Michal enjoyed the delicacies, privileges, and riches of the king’s palace, but she was never blessed with children. Or was she? The passage in 2 Samuel 6:23 reads, “Therefore Michal the daughter of Saul had no children to the day of her death,” yet 2 Samuel 21:8 reads, “So the king took Armoni and Mephibosheth, the two sons of Rizpah the daughter of Aiah, whom she bore to Saul, and the five sons of Michal the daughter of Saul, whom she brought up for Adriel the son of Barzillai the Meholathite” (emp. added).
Michal was the younger daughter of the first king of Israel, Saul (1 Samuel 14:49), and she married the successor to the throne, David (1 Samuel 18:27). Because Saul wanted to kill David, David had to flee, leaving his bride behind (1 Samuel 19:11-12). When David returned some years later, Saul had cancelled the marriage, and Michal was married to Phalti (1 Samuel 25:44). David reclaimed her, but both Michal and David were very different people by this time, and a sharp disagreement drove them apart (2 Samuel 6:12-23). It is in the context of the disturbance of Michal’s marriage to David that the Bible reveals she had no children until the day of her death. If Michal indeed had no children, it might seem that the Bible has contradicted itself in this instance.
Before believing that the inspired writer got “mixed up,” consider the following: Michal’s sister, Merab, married Adriel the Meholathite (1 Samuel 18:19), and it was Adriel’s children that, according to 2 Samuel 21:8, belonged to Michal and were “brought up” by Michal. The Hebrew word translated “brought up” could mean that Michal actually gave birth to the children, but it also could mean that Michal acted as a midwife when the children were born, or that she reared the children. It is altogether possible that Merab died, and Michal, having the resources to provide for a family, and being childless herself, “adopted” Merab’s children (Coffman, 1992, p. 297). In that case, it would be perfectly reasonable to assume that the children, for all practical purposes, belonged to Michal, and that Michal “brought them up.”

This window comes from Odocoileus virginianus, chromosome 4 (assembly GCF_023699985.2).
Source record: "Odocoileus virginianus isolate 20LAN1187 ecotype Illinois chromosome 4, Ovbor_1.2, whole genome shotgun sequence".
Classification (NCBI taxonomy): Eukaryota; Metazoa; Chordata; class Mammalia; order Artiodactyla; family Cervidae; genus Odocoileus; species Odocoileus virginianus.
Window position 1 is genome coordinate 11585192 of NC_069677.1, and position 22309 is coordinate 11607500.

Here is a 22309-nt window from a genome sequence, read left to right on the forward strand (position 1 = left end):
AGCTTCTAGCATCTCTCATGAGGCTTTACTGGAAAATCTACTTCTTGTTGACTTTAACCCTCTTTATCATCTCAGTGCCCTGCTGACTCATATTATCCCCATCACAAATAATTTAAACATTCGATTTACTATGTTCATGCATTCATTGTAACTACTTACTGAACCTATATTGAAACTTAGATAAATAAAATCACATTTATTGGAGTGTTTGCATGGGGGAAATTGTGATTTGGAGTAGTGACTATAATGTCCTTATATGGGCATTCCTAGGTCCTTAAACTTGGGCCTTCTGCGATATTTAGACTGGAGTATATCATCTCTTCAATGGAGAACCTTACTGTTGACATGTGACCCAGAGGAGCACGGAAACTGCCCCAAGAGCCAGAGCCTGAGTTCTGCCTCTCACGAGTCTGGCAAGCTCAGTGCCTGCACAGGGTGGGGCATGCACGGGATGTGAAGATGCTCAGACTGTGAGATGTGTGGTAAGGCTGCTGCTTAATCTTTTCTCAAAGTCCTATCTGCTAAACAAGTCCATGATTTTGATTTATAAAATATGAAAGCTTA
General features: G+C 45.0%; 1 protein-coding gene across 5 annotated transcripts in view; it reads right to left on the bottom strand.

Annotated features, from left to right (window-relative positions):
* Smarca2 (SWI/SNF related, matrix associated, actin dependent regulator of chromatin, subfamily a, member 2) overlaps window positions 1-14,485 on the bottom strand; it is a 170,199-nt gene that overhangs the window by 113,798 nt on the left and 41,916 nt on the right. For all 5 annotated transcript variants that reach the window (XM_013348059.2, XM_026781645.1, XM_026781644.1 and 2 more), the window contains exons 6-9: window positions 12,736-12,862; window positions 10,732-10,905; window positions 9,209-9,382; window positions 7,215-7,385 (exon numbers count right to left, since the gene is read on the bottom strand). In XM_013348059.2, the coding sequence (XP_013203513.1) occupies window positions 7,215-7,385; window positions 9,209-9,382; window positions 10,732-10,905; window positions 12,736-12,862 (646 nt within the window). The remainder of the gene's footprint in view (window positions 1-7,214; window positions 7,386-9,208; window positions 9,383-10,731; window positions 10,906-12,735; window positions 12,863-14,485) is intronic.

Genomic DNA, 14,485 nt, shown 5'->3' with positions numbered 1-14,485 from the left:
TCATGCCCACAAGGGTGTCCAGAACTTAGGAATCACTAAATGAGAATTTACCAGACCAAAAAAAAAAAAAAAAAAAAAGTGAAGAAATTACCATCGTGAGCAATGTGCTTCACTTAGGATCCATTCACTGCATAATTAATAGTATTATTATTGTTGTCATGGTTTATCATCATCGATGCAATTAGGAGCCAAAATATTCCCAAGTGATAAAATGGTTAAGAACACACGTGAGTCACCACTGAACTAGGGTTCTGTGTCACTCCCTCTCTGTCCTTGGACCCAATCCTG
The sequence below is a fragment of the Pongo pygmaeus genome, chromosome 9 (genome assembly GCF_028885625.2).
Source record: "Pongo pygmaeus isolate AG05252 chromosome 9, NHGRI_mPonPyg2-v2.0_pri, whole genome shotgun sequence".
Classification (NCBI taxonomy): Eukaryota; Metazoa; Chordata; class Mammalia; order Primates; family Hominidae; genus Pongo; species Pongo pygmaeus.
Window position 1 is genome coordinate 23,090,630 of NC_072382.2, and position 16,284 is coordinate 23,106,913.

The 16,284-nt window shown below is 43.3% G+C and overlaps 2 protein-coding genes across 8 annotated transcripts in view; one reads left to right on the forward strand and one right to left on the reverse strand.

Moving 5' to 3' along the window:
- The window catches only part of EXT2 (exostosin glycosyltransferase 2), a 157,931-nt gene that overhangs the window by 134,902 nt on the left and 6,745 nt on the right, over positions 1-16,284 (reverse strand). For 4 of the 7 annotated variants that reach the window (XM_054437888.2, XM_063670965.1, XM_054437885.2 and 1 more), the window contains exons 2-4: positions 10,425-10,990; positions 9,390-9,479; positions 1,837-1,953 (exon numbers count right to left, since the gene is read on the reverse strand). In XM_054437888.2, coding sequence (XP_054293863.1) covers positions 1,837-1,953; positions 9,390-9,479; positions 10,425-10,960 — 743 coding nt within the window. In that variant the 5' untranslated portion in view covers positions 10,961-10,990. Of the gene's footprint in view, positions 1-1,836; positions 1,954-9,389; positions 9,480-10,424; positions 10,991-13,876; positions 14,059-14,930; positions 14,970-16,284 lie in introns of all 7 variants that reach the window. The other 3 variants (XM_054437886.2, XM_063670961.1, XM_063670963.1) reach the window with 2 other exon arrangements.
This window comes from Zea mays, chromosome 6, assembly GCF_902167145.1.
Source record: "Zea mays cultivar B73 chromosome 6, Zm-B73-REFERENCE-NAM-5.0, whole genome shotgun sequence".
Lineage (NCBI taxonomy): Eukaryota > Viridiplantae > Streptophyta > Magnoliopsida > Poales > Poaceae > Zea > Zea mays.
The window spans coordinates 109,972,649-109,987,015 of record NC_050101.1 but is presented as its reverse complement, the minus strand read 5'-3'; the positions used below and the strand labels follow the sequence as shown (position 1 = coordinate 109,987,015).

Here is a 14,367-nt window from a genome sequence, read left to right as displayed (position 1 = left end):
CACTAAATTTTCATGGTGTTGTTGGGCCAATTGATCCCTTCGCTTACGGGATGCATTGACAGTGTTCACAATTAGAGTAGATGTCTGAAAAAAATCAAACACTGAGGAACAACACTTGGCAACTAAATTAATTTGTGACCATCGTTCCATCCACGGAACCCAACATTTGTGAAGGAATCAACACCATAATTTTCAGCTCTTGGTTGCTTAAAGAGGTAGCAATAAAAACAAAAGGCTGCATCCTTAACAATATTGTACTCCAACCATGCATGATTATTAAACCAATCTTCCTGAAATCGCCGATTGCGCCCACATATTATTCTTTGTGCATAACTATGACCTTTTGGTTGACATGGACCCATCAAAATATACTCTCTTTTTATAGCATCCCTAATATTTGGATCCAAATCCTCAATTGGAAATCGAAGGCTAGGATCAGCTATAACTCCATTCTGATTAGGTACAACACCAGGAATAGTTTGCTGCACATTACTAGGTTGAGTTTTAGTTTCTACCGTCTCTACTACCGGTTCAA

Another possibility is that a copyist of the Hebrew Old Testament made a mistake. Since it is clear that Michal was married to David and not Adriel, and that Michal had no offspring, some have suggested that a copyist of long ago simply got the two sisters confused (Clarke, n.d., p. 367). There are manuscripts, including the Kennicott and Chaldee, that use the name of Merab in the place of Michal in 2 Samuel 21:8 (p. 367). Some translations, including the New American Standard Bible, the New International Version, and the English Standard Version, also render 2 Samuel 21:8 with the name of Merab rather than Michal.
We know that Michal had no children, but we will probably always be uncertain of what role (if any) Michal played in the rearing of the children of Adriel. With the two possible explanations given, we can see that a contradiction does not exist in this case.
Clarke, Adam (no date), Clarke’s Commentary: Joshua-Esther (Nashville, TN: Abingdon).
Coffman, James Burton (1992), Commentary on Second Samuel (Abilene, TX: ACU Press).
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